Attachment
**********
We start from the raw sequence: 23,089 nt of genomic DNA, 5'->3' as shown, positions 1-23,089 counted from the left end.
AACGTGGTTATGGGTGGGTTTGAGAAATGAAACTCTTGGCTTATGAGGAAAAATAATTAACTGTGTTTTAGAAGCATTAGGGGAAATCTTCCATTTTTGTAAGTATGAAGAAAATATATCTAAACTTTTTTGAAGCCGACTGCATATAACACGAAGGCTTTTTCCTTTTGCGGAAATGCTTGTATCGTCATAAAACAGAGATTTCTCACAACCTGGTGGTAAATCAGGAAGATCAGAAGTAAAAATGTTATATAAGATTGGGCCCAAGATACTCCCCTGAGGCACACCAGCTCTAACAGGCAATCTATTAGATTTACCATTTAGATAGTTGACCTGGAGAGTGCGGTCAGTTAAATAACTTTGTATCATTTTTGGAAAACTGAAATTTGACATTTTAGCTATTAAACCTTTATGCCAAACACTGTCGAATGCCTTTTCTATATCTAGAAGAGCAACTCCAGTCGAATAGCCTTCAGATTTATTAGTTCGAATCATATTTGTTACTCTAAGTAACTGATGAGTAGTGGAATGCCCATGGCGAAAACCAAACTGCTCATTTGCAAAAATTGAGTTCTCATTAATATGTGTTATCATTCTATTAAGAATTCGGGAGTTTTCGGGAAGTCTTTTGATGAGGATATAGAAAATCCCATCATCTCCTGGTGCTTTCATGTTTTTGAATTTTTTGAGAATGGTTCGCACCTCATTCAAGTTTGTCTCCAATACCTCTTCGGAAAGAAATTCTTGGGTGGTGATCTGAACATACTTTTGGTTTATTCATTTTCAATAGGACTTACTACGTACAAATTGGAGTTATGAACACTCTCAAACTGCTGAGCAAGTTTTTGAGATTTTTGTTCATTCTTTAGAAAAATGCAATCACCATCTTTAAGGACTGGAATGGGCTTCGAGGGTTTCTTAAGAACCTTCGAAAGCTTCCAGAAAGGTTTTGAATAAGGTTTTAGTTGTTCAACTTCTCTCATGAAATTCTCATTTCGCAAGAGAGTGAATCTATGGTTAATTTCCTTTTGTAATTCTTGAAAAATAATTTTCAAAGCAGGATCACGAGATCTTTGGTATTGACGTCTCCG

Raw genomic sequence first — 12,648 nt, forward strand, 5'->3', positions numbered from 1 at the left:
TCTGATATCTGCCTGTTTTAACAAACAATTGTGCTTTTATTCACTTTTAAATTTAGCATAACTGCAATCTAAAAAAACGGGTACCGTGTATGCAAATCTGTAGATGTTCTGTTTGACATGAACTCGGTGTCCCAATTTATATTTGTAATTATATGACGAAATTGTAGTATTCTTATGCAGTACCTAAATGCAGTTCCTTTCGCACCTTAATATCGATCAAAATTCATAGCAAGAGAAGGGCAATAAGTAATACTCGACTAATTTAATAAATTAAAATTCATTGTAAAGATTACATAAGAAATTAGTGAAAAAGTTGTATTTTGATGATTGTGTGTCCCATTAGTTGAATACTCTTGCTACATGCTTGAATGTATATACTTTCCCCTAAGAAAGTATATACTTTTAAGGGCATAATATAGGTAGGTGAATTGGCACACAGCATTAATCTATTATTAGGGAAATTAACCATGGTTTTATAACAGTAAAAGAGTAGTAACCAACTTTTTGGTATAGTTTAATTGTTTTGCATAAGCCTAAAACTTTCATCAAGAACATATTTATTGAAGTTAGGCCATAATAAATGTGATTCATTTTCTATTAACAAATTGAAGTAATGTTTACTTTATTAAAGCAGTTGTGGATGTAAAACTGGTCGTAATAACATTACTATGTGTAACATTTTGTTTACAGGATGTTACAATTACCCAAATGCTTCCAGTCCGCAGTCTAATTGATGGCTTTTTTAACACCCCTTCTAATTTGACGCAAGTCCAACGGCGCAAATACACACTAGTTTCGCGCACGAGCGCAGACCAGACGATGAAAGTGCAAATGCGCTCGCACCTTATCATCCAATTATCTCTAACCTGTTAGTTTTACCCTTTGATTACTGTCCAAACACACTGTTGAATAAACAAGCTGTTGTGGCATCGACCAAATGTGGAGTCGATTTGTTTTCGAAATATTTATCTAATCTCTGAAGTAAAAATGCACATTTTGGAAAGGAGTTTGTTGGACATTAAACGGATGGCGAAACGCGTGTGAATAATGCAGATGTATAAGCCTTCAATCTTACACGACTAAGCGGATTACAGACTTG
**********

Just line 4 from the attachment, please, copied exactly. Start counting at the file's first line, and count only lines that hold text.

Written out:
TCTGATATCTGCCTGTTTTAACAAACAATTGTGCTTTTATTCACTTTTAAATTTAGCATAACTGCAATCTAAAAAAACGGGTACCGTGTATGCAAATCTGTAGATGTTCTGTTTGACATGAACTCGGTGTCCCAATTTATATTTGTAATTATATGACGAAATTGTAGTATTCTTATGCAGTACCTAAATGCAGTTCCTTTCGCACCTTAATATCGATCAAAATTCATAGCAAGAGAAGGGCAATAAGTAATACTCGACTAATTTAATAAATTAAAATTCATTGTAAAGATTACATAAGAAATTAGTGAAAAAGTTGTATTTTGATGATTGTGTGTCCCATTAGTTGAATACTCTTGCTACATGCTTGAATGTATATACTTTCCCCTAAGAAAGTATATACTTTTAAGGGCATAATATAGGTAGGTGAATTGGCACACAGCATTAATCTATTATTAGGGAAATTAACCATGGTTTTATAACAGTAAAAGAGTAGTAACCAACTTTTTGGTATAGTTTAATTGTTTTGCATAAGCCTAAAACTTTCATCAAGAACATATTTATTGAAGTTAGGCCATAATAAATGTGATTCATTTTCTATTAACAAATTGAAGTAATGTTTACTTTATTAAAGCAGTTGTGGATGTAAAACTGGTCGTAATAACATTACTATGTGTAACATTTTGTTTACAGGATGTTACAATTACCCAAATGCTTCCAGTCCGCAGTCTAATTGATGGCTTTTTTAACACCCCTTCTAATTTGACGCAAGTCCAACGGCGCAAATACACACTAGTTTCGCGCACGAGCGCAGACCAGACGATGAAAGTGCAAATGCGCTCGCACCTTATCATCCAATTATCTCTAACCTGTTAGTTTTACCCTTTGATTACTGTCCAAACACACTGTTGAATAAACAAGCTGTTGTGGCATCGACCAAATGTGGAGTCGATTTGTTTTCGAAATATTTATCTAATCTCTGAAGTAAAAATGCACATTTTGGAAAGGAGTTTGTTGGACATTAAACGGATGGCGAAACGCGTGTGAATAATGCAGATGTATAAGCCTTCAATCTTACACGACTAAGCGGATTACAGACTTG